Meglos, had the Doctor fight against a doppleganger, covered in Cactus spines! This gave Tom Baker – a rare chance to stretch his acting ability; playing the villain, as well as the hero; which he was pretty good at.
Full Circle and the Doctor got lost, in a parallel universe. This began a trilogy of stories, with decay and deterioration – as the central theme. The Tardis had slipped through a doorway – in space, into another universe; known as “E-Space”.
The trilogy followed, the Doctor’s attempts to get back to [normal] N-Space. He gained a new companion – Adric; a know-it-all artful dodger type kid.
Full Circle was a promising story, about a crashed human-ship; where the humans had to barricade themselves in – during the seasonal “mistfall”. As scary Marshmen, came swarming out of the swamp to try and break into the ship.
State of Decay, was a return to Phillip Hinchcliffe’s gothic era, mixing horror with sci-fi. An alien-medieval-era world, involving vampires – harvesting a village of peasants to revive the great vampire, from a race; which the great Time Lord Rassilon – had tried to wipe out aeons before.
Warriors’ Gate was notable, as a minimal ‘high-concept’ story. Set against, only a blue screen; as the Doctor tried to locate the gateway – between E & N-Space. The story was also notable, as it marked the departure of Romana and a rather broken K9; who decided to stay in E-Space and help a race of “Thundercat-like” aliens – called the Tharils.
The Doctor – then began the first part of another linked trilogy of stories. Beginning with The Keeper Of Traken; where the Time Lord – bumped into The Master again. The decaying corpse of the Master, managed to prolong it’s life – by stealing the body of an inhabitant of Traken; called ‘Tremas’ [anagram of Master].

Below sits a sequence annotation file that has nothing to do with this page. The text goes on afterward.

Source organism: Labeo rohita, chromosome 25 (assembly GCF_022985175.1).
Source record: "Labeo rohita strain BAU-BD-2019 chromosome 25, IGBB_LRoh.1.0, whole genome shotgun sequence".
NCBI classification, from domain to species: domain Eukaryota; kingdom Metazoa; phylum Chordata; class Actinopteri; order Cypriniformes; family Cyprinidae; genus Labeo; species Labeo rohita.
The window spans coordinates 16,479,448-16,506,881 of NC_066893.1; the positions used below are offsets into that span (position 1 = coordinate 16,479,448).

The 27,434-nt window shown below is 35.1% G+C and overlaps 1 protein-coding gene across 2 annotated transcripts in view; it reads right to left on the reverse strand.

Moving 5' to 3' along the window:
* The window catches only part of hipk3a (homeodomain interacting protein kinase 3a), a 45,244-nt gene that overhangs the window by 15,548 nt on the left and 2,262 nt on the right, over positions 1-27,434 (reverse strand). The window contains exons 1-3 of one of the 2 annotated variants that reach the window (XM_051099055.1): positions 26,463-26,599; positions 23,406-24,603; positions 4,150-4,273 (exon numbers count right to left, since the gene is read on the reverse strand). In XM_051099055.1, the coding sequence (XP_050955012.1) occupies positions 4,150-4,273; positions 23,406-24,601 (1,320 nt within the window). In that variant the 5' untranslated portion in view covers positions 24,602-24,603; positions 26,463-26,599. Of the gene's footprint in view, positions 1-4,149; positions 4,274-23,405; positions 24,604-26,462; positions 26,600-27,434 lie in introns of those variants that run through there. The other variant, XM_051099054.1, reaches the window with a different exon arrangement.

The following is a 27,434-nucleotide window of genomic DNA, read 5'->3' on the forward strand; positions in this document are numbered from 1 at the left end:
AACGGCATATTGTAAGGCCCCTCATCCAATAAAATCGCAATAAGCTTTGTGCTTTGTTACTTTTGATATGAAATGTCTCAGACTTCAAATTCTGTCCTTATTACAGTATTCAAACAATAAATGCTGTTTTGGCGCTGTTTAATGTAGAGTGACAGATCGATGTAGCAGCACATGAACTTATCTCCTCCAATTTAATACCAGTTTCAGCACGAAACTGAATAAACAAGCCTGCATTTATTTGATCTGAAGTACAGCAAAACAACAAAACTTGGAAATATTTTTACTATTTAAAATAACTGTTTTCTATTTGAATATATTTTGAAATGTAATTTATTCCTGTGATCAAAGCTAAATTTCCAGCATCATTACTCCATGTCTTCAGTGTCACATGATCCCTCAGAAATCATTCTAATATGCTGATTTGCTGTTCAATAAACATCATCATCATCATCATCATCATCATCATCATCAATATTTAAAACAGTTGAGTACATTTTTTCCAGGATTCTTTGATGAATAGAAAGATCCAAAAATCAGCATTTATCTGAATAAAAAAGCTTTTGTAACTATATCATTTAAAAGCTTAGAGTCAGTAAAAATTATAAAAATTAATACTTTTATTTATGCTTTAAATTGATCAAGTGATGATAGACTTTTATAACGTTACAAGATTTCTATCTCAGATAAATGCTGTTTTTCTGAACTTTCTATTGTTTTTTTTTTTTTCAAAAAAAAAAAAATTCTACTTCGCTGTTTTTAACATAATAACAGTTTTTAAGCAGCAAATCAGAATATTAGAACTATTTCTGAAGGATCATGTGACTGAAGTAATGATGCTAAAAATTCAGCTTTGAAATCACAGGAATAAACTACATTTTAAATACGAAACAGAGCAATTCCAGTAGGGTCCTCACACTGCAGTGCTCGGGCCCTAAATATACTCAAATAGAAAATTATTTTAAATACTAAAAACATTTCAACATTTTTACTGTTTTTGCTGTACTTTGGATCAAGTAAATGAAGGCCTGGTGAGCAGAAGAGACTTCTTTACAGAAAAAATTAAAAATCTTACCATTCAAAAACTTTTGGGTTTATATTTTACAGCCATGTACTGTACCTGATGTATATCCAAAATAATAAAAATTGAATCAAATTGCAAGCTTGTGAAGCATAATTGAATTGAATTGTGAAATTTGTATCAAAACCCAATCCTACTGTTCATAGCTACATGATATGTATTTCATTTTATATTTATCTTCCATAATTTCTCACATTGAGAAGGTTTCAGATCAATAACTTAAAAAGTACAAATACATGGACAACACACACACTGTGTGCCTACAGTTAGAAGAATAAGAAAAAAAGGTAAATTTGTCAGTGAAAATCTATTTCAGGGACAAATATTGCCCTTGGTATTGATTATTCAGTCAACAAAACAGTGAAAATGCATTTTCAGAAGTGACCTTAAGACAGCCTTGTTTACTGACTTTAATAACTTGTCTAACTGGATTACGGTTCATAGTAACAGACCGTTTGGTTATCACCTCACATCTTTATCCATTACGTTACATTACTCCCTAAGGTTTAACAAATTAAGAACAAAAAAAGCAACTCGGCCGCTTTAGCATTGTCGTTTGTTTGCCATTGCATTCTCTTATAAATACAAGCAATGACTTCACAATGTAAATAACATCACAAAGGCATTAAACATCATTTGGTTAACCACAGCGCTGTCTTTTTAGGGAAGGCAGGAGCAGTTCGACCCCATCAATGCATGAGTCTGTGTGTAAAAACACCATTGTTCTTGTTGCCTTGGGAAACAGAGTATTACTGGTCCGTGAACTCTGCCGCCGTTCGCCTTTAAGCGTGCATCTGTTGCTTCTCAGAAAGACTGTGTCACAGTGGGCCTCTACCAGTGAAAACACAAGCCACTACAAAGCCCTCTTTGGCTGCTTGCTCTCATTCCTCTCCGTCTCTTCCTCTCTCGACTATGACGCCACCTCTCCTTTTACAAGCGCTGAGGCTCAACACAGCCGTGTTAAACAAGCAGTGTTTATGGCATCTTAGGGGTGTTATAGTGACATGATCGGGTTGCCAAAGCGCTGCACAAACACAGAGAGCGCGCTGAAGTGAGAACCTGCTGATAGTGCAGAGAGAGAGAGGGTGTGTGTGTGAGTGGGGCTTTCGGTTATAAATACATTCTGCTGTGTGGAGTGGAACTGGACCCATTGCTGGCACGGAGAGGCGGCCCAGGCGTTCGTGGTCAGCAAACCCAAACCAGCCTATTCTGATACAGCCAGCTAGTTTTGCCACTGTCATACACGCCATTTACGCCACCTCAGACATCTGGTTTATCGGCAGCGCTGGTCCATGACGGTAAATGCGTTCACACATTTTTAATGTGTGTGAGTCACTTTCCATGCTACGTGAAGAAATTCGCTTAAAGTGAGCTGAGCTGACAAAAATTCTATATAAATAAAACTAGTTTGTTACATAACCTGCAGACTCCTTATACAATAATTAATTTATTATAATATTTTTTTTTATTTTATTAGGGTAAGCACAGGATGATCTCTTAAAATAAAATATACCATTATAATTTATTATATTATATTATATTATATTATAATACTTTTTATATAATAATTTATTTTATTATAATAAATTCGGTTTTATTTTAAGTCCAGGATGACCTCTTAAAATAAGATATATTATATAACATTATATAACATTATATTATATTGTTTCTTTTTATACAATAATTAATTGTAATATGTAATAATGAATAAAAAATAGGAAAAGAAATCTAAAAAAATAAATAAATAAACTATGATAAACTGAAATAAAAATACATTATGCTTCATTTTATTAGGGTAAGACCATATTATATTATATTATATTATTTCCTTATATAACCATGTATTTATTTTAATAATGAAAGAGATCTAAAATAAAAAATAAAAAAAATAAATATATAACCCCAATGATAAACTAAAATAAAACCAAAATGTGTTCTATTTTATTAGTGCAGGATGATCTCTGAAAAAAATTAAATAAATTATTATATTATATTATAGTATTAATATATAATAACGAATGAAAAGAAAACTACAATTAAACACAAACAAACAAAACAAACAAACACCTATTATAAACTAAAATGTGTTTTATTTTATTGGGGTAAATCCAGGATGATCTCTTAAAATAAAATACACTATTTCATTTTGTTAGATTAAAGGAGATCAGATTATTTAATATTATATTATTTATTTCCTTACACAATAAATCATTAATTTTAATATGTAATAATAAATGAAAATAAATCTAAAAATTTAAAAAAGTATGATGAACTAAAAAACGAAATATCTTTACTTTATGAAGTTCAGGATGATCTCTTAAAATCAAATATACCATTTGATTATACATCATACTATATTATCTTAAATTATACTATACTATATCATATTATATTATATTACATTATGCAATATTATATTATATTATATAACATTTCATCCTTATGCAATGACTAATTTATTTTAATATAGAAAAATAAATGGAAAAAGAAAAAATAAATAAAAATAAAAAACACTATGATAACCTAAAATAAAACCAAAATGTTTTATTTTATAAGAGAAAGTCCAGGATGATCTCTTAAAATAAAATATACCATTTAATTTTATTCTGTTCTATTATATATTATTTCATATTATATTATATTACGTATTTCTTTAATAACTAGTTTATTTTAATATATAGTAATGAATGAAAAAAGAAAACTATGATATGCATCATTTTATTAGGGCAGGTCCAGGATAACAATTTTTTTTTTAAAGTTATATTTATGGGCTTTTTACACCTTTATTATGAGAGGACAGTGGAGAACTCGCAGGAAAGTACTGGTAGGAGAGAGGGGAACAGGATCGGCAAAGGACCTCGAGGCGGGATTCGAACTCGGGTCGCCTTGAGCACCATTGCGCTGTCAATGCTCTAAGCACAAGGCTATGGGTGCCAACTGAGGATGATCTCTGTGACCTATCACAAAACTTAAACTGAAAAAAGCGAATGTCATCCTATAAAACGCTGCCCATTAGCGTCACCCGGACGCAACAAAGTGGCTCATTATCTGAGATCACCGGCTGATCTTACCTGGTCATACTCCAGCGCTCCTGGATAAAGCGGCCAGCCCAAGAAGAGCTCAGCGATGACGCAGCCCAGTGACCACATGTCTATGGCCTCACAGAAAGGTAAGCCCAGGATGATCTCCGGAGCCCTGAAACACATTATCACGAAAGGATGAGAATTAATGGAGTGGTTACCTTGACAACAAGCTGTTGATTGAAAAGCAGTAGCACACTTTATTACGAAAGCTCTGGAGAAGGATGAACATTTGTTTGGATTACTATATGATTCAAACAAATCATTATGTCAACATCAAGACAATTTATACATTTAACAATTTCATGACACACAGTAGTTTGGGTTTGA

The new Master (played ably enough by Anthony Ainley), was dastardly, cunning and appeared frequently – in stories over the next few years.
Meanwhile, the Doctor was being pursued by a mysterious white lone figure – who kept watching the Time Lord’s every move – from a distance.
Tremas’s daughter; Neesa – joined the Doctor amd Adric – in the next adventure – Logopolis. Alongside Tegan – an Australian Air hostess.
The Doctor, intending to finally fix the faulty chameleon circuit; travelled to the planet Logopolis. Where a race of brilliant mathematicians, got to work on repairing the circuit. It was the Logopolitans, who calculations kept the universe from collapsing. Only to bring down the wrath of the Master, on themselves; who promptly killed them all. This then caused the Universe to collapse in on itself, without Logopolis to stablise it. The Doctor then traveled back to Earth, to make use of a giant Earth radio telescope – to re-stabilise the collapsing universe.
The Master followed and realising that the Doctor was attempting to thwart his plans, tilted the Telescope – causing the Doctor to plunge from the dish, where his companions raced to flock around the injured Time Lord.
The Fourth Doctor’s dying words, are probably the most poignant of any regeneration – before or since.
“It’s the end…… but the moment … has been prepared for!”
The dying Fourth Doctor then pointed to the White Watcher, who approaches – and melded into the Doctor and the kickstarted the regeneration sequence.
And so ended Tom Baker’s reign as the Fourth Doctor; Baker was – looking notably older in the last two seasons and was beginning to tire of the punishing filming schedules. He didn’t see eye-tozeye with JNT – or some of his companions, so he felt the time was right to bow out and had wanted to leave in 1979 but held off – until 1981.
Baker’s Fourth Doctor, was the most syndicated around the world – in terms of foreign sales. So Baker is probably still the best known (and regarded) – outside of the UK, – as he is, in it.
When a new Doctor took the role – after Baker. The question was always the same; could they be as good as Tom Baker?
Season Twelve – 1974-75
Season Thirteen – 1975-76
Season Fourteen – 1976-77
Season Fifteen – 1977-78
Season Sixteen – 1978-79
Season Seventeen – 1979-80
Season Eighteen – 1980-81
Season Twenty – 1983
The Five Doctors⭐⭐⭐⭐⭐ (Stock footage from Shada)